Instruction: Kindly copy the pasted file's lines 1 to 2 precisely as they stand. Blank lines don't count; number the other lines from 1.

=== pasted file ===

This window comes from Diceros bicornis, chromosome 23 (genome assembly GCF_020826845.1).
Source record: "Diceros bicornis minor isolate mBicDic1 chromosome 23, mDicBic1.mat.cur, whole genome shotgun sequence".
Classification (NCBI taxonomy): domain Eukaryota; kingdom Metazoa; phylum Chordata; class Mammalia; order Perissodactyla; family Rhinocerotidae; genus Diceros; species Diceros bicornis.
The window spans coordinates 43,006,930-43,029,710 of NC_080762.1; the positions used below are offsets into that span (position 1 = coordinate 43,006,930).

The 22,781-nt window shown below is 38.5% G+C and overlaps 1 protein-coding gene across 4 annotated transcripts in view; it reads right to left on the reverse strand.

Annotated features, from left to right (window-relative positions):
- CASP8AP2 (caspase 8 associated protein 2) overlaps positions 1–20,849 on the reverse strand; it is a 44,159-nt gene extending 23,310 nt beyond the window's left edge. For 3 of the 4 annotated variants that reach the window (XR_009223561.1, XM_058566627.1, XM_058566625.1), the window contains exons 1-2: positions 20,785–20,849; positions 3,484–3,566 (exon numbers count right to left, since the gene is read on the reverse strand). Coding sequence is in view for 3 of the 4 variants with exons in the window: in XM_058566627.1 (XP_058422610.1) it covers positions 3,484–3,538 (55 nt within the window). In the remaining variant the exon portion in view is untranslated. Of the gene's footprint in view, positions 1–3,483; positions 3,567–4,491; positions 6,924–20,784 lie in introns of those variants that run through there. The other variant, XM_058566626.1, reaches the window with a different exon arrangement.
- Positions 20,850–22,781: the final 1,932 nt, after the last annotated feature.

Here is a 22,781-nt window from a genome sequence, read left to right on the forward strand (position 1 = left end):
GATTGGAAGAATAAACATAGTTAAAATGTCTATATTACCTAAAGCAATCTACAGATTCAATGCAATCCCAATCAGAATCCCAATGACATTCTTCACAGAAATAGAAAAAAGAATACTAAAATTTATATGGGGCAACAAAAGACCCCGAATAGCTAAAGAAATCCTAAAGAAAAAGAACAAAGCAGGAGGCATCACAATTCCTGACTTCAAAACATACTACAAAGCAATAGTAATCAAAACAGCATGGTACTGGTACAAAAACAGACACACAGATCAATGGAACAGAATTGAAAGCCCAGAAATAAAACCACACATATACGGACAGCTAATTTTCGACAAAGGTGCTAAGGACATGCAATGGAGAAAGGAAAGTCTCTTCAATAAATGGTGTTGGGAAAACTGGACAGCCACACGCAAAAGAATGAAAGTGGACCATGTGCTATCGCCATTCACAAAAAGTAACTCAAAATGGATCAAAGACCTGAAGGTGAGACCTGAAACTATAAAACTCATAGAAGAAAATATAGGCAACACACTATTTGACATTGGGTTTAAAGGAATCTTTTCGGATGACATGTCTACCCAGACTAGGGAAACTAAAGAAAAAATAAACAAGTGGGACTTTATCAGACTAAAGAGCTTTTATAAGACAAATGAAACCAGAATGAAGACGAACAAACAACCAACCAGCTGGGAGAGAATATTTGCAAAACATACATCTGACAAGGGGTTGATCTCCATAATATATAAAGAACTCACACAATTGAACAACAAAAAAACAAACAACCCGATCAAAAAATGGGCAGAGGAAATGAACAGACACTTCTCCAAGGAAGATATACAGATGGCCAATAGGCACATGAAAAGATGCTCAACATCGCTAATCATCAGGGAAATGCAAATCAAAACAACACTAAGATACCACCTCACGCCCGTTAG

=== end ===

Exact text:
This window comes from Diceros bicornis, chromosome 23 (genome assembly GCF_020826845.1).
Source record: "Diceros bicornis minor isolate mBicDic1 chromosome 23, mDicBic1.mat.cur, whole genome shotgun sequence".